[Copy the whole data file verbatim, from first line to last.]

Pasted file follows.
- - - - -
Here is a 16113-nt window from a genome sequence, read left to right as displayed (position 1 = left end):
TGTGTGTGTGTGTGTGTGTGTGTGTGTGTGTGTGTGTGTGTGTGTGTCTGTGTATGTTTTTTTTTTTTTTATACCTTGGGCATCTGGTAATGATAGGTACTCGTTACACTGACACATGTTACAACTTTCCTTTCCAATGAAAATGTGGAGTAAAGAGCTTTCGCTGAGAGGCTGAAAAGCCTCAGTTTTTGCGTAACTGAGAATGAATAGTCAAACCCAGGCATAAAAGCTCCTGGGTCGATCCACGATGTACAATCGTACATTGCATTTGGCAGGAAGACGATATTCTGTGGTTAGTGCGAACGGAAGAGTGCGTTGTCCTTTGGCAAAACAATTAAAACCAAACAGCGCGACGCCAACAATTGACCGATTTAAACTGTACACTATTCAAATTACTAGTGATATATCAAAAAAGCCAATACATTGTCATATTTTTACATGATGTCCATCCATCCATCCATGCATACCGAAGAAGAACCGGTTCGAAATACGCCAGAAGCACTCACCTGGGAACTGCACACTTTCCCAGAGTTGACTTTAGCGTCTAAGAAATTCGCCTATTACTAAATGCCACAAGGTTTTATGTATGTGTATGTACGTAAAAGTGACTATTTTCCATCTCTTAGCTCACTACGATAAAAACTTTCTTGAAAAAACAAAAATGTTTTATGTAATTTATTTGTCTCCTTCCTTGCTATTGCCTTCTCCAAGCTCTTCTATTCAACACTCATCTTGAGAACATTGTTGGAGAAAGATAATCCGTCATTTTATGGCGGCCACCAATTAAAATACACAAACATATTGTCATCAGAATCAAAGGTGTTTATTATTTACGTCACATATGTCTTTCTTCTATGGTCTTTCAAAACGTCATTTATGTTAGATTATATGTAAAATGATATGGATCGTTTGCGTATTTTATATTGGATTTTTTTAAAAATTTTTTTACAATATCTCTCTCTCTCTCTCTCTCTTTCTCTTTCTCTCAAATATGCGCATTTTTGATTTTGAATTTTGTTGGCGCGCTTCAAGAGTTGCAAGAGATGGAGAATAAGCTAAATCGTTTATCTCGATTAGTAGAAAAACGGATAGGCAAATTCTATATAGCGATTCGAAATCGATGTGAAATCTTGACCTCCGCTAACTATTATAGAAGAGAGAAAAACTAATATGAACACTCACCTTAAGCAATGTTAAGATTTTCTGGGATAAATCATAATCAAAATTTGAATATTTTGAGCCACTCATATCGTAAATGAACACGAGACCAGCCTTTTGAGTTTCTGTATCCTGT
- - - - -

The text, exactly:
Here is a 16113-nt window from a genome sequence, read left to right as displayed (position 1 = left end):
TGTGTGTGTGTGTGTGTGTGTGTGTGTGTGTGTGTGTGTGTGTGTGTCTGTGTATGTTTTTTTTTTTTTTATACCTTGGGCATCTGGTAATGATAGGTACTCGTTACACTGACACATGTTACAACTTTCCTTTCCAATGAAAATGTGGAGTAAAGAGCTTTCGCTGAGAGGCTGAAAAGCCTCAGTTTTTGCGTAACTGAGAATGAATAGTCAAACCCAGGCATAAAAGCTCCTGGGTCGATCCACGATGTACAATCGTACATTGCATTTGGCAGGAAGACGATATTCTGTGGTTAGTGCGAACGGAAGAGTGCGTTGTCCTTTGGCAAAACAATTAAAACCAAACAGCGCGACGCCAACAATTGACCGATTTAAACTGTACACTATTCAAATTACTAGTGATATATCAAAAAAGCCAATACATTGTCATATTTTTACATGATGTCCATCCATCCATCCATGCATACCGAAGAAGAACCGGTTCGAAATACGCCAGAAGCACTCACCTGGGAACTGCACACTTTCCCAGAGTTGACTTTAGCGTCTAAGAAATTCGCCTATTACTAAATGCCACAAGGTTTTATGTATGTGTATGTACGTAAAAGTGACTATTTTCCATCTCTTAGCTCACTACGATAAAAACTTTCTTGAAAAAACAAAAATGTTTTATGTAATTTATTTGTCTCCTTCCTTGCTATTGCCTTCTCCAAGCTCTTCTATTCAACACTCATCTTGAGAACATTGTTGGAGAAAGATAATCCGTCATTTTATGGCGGCCACCAATTAAAATACACAAACATATTGTCATCAGAATCAAAGGTGTTTATTATTTACGTCACATATGTCTTTCTTCTATGGTCTTTCAAAACGTCATTTATGTTAGATTATATGTAAAATGATATGGATCGTTTGCGTATTTTATATTGGATTTTTTTAAAAATTTTTTTACAATATCTCTCTCTCTCTCTCTCTCTTTCTCTTTCTCTCAAATATGCGCATTTTTGATTTTGAATTTTGTTGGCGCGCTTCAAGAGTTGCAAGAGATGGAGAATAAGCTAAATCGTTTATCTCGATTAGTAGAAAAACGGATAGGCAAATTCTATATAGCGATTCGAAATCGATGTGAAATCTTGACCTCCGCTAACTATTATAGAAGAGAGAAAAACTAATATGAACACTCACCTTAAGCAATGTTAAGATTTTCTGGGATAAATCATAATCAAAATTTGAATATTTTGAGCCACTCATATCGTAAATGAACACGAGACCAGCCTTTTGAGTTTCTGTATCCTGT